The Court said that free and fair trial is sine-qua-non of Article 21 of the Constitution of India. If the criminal trial is not free and fair, then the confidence of the public in the judicial fairness of a judge and the justice delivery system would be shaken. No trial can be treated as a fair trial unless there is an impartial judge conducting the trial, an honest, able and fair defence counsel and equally honest, able and fair public prosecutor. A fair trial necessarily includes fair and proper opportunity to the prosecutor to prove the guilt of the accused and opportunity to the accused to prove his innocence.

As per the Court if the Courts are to impart justice in a free, fair and effective manner, then the presiding judge cannot afford to remain a mute spectator, totally oblivious to the various happenings taking place around him. A fair trial is possible only when the court takes active interest and elicit all relevant information and material necessary to find out the truth for achieving the goal of dispensing justice with all fairness and impartiality to both the parties.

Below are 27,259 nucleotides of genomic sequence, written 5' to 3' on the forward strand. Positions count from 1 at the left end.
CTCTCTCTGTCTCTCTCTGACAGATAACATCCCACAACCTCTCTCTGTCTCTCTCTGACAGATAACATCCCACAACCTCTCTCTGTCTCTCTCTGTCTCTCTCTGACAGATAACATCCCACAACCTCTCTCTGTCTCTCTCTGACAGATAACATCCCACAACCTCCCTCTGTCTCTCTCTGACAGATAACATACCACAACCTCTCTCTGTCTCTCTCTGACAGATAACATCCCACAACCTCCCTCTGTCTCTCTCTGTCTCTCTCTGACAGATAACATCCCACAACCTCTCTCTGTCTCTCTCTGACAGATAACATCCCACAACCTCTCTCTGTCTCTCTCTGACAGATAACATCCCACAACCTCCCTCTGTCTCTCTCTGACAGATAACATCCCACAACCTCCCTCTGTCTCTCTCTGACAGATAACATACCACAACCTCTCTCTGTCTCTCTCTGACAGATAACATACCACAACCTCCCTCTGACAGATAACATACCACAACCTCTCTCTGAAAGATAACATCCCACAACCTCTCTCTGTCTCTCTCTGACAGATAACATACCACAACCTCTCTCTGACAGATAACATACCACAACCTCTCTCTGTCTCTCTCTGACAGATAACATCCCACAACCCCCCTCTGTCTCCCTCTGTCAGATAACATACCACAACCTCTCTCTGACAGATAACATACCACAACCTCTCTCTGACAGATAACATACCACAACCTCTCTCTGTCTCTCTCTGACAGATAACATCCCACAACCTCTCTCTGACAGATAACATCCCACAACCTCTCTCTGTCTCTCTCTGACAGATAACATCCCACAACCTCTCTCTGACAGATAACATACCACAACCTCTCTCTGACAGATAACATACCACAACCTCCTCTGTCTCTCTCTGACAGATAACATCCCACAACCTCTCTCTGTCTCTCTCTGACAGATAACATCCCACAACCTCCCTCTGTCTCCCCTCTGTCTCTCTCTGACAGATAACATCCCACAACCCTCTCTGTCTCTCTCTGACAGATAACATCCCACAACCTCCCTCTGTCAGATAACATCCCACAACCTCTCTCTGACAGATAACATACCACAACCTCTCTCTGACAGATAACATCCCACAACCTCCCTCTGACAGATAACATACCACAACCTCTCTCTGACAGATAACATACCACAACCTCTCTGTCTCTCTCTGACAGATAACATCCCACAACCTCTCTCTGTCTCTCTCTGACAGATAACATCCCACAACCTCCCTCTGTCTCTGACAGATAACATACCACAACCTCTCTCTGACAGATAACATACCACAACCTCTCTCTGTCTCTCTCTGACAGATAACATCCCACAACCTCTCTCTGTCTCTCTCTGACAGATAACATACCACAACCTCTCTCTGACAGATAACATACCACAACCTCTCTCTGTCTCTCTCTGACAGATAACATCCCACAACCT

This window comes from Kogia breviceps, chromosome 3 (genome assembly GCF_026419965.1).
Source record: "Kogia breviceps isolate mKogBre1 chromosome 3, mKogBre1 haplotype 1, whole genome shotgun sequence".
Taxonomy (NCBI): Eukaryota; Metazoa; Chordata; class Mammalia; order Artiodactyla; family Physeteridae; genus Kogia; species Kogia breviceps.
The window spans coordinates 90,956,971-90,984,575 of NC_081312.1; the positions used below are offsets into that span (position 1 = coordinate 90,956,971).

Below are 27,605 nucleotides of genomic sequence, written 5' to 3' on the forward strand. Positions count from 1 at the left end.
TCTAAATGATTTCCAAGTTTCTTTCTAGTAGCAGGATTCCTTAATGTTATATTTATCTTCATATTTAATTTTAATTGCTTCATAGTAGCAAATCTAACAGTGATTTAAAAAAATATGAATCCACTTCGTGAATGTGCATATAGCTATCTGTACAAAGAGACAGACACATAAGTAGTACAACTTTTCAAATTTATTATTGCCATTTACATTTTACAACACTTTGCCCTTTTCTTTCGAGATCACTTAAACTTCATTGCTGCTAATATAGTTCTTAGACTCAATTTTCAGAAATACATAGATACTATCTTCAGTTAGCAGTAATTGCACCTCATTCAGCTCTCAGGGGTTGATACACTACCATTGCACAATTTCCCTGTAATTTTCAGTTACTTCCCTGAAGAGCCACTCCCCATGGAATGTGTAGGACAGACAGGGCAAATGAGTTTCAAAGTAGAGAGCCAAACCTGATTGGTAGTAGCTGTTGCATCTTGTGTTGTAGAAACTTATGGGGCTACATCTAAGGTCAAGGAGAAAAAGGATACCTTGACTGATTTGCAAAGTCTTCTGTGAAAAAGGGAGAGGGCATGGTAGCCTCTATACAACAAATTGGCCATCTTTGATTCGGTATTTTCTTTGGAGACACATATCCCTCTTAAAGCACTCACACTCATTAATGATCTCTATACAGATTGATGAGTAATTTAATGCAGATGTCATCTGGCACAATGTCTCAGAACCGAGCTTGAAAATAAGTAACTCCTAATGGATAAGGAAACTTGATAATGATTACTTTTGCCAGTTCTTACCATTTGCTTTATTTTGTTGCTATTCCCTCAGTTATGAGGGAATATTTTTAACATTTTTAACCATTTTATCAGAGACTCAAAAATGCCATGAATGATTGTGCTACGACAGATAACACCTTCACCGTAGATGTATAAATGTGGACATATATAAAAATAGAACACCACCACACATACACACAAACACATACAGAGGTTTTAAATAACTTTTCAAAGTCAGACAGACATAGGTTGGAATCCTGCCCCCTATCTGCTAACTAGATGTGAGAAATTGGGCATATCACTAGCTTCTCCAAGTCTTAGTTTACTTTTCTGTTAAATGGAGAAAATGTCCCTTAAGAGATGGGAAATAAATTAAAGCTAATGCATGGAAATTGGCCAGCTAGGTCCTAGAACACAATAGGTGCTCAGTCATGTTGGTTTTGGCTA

Thus, the Court set aside the impugned judgment of the High Court and remit the matter to the High Court for deciding the reference under Section 366 of the CrPC in the manner it ought to have been decided, due to the serious lapses on the part of the defence in not proving major contradictions in the form of material omissions surfacing from the oral evidence of the prosecution witnesses.

[Munna Pandey v. State of Bihar, 2023 SCC OnLine SC 1103, decided on 04-09-2023]

*Judgment Authored by: Justice J.B. Pardiwala

Know Thy Judge | Supreme Court of India: Justice J.B. Pardiwala